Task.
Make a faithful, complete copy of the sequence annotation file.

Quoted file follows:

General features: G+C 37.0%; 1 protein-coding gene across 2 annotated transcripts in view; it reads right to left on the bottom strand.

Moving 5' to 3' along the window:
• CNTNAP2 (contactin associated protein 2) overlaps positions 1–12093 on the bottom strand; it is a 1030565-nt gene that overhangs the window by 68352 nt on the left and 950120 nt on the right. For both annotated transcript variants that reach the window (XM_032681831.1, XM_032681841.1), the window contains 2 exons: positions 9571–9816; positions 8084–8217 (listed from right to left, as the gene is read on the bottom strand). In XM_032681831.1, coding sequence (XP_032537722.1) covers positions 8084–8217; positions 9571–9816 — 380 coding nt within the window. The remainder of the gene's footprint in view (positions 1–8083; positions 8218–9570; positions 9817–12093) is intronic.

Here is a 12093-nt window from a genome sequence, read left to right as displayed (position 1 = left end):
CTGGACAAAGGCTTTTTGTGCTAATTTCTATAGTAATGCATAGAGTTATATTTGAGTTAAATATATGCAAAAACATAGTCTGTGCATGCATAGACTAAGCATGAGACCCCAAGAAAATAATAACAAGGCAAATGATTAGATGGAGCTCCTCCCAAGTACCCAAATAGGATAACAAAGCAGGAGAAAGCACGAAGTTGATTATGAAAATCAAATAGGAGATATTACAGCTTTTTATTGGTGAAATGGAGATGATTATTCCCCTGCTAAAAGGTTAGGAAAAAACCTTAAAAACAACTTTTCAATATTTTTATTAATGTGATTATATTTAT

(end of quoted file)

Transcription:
General features: G+C 37.0%; 1 protein-coding gene across 2 annotated transcripts in view; it reads right to left on the bottom strand.

Moving 5' to 3' along the window:
• CNTNAP2 (contactin associated protein 2) overlaps positions 1–12093 on the bottom strand; it is a 1030565-nt gene that overhangs the window by 68352 nt on the left and 950120 nt on the right. For both annotated transcript variants that reach the window (XM_032681831.1, XM_032681841.1), the window contains 2 exons: positions 9571–9816; positions 8084–8217 (listed from right to left, as the gene is read on the bottom strand). In XM_032681831.1, coding sequence (XP_032537722.1) covers positions 8084–8217; positions 9571–9816 — 380 coding nt within the window. The remainder of the gene's footprint in view (positions 1–8083; positions 8218–9570; positions 9817–12093) is intronic.

Here is a 12093-nt window from a genome sequence, read left to right as displayed (position 1 = left end):
CTGGACAAAGGCTTTTTGTGCTAATTTCTATAGTAATGCATAGAGTTATATTTGAGTTAAATATATGCAAAAACATAGTCTGTGCATGCATAGACTAAGCATGAGACCCCAAGAAAATAATAACAAGGCAAATGATTAGATGGAGCTCCTCCCAAGTACCCAAATAGGATAACAAAGCAGGAGAAAGCACGAAGTTGATTATGAAAATCAAATAGGAGATATTACAGCTTTTTATTGGTGAAATGGAGATGATTATTCCCCTGCTAAAAGGTTAGGAAAAAACCTTAAAAACAACTTTTCAATATTTTTATTAATGTGATTATATTTAT